Playing Shakespeare with Deutsche Bank

Macbeth

Character & Motivation

Banquo headshot

Banquo

Information

My Motto(s)
  • Lesser than Macbeth, and greater. (1.3.65)
Also Called
  • Noble Banquo (1.4.29)
  • True, worthy Banquo (1.4.54)
  • Kind gentleman (1.4.151)
  • Our chief guest (3.1.11)
  • Horrible shadow (3.1.105)
Titles
  • Captain (1.2.34)
My Quotes:

Speak then to me, who neither beg, nor fear, Your favours or your hate. (1.3.60-1)

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Wall

Activity

Banquo is a thane in Duncan’s army, and at first a friend to Macbeth. He is equal in rank to Macbeth at the beginning of the play, and although Macbeth is told he will be King, Banquo is told that his children will be kings. After Macbeth kills Duncan and becomes King, Banquo grows suspicious of his former friend and considers him to be a tyrant. However, Macbeth has him murdered before he can act. He later appears as a ghost and frightens Macbeth at his banquet. Banquo finally appears in the play as an apparition with eight of his descendents, showing Macbeth that they will be kings. By frightening him into becoming more of a tyrant, Banquo pushes Macbeth towards his fate.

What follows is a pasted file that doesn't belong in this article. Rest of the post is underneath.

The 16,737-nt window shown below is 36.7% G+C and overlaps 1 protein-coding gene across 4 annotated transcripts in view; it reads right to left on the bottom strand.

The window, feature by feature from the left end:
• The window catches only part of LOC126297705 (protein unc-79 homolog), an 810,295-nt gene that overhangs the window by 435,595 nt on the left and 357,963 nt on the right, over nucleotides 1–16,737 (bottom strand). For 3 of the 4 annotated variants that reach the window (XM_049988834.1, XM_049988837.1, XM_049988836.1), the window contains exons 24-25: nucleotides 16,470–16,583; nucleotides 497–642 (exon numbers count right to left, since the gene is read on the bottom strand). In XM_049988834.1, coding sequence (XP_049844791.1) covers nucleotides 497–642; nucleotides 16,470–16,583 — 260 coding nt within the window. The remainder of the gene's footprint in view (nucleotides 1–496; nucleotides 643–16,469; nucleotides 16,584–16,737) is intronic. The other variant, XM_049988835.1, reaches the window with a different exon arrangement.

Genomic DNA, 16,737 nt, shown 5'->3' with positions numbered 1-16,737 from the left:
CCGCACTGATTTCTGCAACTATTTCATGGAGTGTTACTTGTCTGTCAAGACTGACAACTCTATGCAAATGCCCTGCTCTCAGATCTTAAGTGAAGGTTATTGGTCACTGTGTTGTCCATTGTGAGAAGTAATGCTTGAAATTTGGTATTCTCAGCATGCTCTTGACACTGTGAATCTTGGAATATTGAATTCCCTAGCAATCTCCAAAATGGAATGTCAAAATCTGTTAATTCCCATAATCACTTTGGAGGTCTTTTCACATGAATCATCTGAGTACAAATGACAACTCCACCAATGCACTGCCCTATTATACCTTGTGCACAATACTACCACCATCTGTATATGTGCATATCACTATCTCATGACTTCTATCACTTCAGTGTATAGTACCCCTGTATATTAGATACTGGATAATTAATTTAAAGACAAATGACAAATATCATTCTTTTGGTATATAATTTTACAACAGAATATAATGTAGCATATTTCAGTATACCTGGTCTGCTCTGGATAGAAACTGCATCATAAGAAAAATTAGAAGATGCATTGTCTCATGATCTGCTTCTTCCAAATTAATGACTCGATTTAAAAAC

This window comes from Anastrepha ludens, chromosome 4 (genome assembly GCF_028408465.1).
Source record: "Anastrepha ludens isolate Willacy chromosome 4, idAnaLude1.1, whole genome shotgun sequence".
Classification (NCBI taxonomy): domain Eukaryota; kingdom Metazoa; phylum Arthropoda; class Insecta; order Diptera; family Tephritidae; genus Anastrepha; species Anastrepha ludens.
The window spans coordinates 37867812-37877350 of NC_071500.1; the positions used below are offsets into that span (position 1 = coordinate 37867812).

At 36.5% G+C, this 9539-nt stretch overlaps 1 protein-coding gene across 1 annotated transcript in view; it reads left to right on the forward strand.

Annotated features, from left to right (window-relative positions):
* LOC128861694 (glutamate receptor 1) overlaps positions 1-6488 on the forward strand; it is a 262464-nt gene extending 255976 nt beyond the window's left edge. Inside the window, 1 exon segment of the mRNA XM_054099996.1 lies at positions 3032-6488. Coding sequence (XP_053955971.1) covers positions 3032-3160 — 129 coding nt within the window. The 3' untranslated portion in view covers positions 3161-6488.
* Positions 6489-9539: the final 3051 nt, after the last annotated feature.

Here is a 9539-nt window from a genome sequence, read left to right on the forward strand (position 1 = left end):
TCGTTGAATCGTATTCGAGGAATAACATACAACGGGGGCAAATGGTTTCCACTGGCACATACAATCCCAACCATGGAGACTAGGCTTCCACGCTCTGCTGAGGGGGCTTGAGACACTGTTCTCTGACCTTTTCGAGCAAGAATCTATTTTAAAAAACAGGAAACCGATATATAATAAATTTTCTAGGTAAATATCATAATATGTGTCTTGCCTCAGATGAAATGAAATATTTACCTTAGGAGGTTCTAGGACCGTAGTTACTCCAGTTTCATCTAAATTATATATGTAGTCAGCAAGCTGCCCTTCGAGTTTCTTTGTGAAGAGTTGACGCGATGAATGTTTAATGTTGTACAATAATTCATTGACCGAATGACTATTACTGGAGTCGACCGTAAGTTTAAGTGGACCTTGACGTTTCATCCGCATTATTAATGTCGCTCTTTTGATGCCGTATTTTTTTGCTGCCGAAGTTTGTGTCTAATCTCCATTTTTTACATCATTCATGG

O wall, O sweet, O lovely wall

  1. Thy bones are marrowless, thy blood is cold;
    Thou hast no speculation in those eyes,
    Which thou dost glare with. (3.4.93-5)

  2. Banquo, thy soul’s flight,
    If it find Heaven, must find it out to-night. (3.1.140-1)

  3. Our fears in Banquo
    Stick deep, and in his royalty of nature
    Reigns that which would be fear’d: ‘tis much he dares;
    And, to that dauntless temper of his mind,
    He hath a wisdom that doth guide his valour
    To act in safety. There is none but he
    Whose being I do fear. (3.1.48-54)

  4. If you shall cleave to my consent, when ‘tis,
    It shall make honour for you. (2.1.25-6)

  5. Noble Banquo,
    That hast no less deserv’d, nor must be known
    No less to have done so, let me enfold thee,
    And hold thee to my heart. (1.4.29-32)

  6. Lesser than Macbeth, and greater.
    Not so happy, yet much happier.
    Thou shalt get kings, though thou be none:
    So all hail, Macbeth and Banquo!
    Banquo and Macbeth, all hail! (1.3.65-9)

Photos

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